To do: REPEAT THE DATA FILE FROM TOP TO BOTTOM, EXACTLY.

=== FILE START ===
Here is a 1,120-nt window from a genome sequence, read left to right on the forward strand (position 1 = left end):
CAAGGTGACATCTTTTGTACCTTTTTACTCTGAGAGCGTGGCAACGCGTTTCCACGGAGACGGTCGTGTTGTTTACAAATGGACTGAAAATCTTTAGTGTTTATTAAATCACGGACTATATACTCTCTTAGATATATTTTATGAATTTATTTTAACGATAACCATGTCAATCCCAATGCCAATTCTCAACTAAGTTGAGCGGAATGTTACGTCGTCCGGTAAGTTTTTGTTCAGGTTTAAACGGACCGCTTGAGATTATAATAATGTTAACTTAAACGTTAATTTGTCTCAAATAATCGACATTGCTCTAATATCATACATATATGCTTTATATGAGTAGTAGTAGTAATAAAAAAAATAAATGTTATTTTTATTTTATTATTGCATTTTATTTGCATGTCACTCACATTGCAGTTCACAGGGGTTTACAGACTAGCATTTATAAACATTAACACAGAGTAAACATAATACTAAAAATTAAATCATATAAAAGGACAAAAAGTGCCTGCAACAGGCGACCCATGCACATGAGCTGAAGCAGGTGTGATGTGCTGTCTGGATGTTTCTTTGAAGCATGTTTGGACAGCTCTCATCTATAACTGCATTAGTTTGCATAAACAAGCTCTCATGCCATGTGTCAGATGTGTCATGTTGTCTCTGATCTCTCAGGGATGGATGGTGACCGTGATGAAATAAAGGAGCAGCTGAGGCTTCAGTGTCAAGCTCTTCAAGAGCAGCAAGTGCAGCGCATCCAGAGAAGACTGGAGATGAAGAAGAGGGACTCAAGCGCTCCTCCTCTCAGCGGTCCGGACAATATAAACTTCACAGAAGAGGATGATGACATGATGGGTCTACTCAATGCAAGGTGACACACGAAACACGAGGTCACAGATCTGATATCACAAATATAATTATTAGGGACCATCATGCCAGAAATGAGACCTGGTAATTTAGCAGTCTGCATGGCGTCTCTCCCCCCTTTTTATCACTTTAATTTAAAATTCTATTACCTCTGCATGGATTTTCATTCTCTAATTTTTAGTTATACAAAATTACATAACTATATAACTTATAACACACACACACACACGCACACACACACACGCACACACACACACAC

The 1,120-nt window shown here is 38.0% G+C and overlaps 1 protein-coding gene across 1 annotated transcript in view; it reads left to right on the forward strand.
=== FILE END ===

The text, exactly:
Here is a 1,120-nt window from a genome sequence, read left to right on the forward strand (position 1 = left end):
CAAGGTGACATCTTTTGTACCTTTTTACTCTGAGAGCGTGGCAACGCGTTTCCACGGAGACGGTCGTGTTGTTTACAAATGGACTGAAAATCTTTAGTGTTTATTAAATCACGGACTATATACTCTCTTAGATATATTTTATGAATTTATTTTAACGATAACCATGTCAATCCCAATGCCAATTCTCAACTAAGTTGAGCGGAATGTTACGTCGTCCGGTAAGTTTTTGTTCAGGTTTAAACGGACCGCTTGAGATTATAATAATGTTAACTTAAACGTTAATTTGTCTCAAATAATCGACATTGCTCTAATATCATACATATATGCTTTATATGAGTAGTAGTAGTAATAAAAAAAATAAATGTTATTTTTATTTTATTATTGCATTTTATTTGCATGTCACTCACATTGCAGTTCACAGGGGTTTACAGACTAGCATTTATAAACATTAACACAGAGTAAACATAATACTAAAAATTAAATCATATAAAAGGACAAAAAGTGCCTGCAACAGGCGACCCATGCACATGAGCTGAAGCAGGTGTGATGTGCTGTCTGGATGTTTCTTTGAAGCATGTTTGGACAGCTCTCATCTATAACTGCATTAGTTTGCATAAACAAGCTCTCATGCCATGTGTCAGATGTGTCATGTTGTCTCTGATCTCTCAGGGATGGATGGTGACCGTGATGAAATAAAGGAGCAGCTGAGGCTTCAGTGTCAAGCTCTTCAAGAGCAGCAAGTGCAGCGCATCCAGAGAAGACTGGAGATGAAGAAGAGGGACTCAAGCGCTCCTCCTCTCAGCGGTCCGGACAATATAAACTTCACAGAAGAGGATGATGACATGATGGGTCTACTCAATGCAAGGTGACACACGAAACACGAGGTCACAGATCTGATATCACAAATATAATTATTAGGGACCATCATGCCAGAAATGAGACCTGGTAATTTAGCAGTCTGCATGGCGTCTCTCCCCCCTTTTTATCACTTTAATTTAAAATTCTATTACCTCTGCATGGATTTTCATTCTCTAATTTTTAGTTATACAAAATTACATAACTATATAACTTATAACACACACACACACACGCACACACACACACGCACACACACACACAC

The 1,120-nt window shown here is 38.0% G+C and overlaps 1 protein-coding gene across 1 annotated transcript in view; it reads left to right on the forward strand.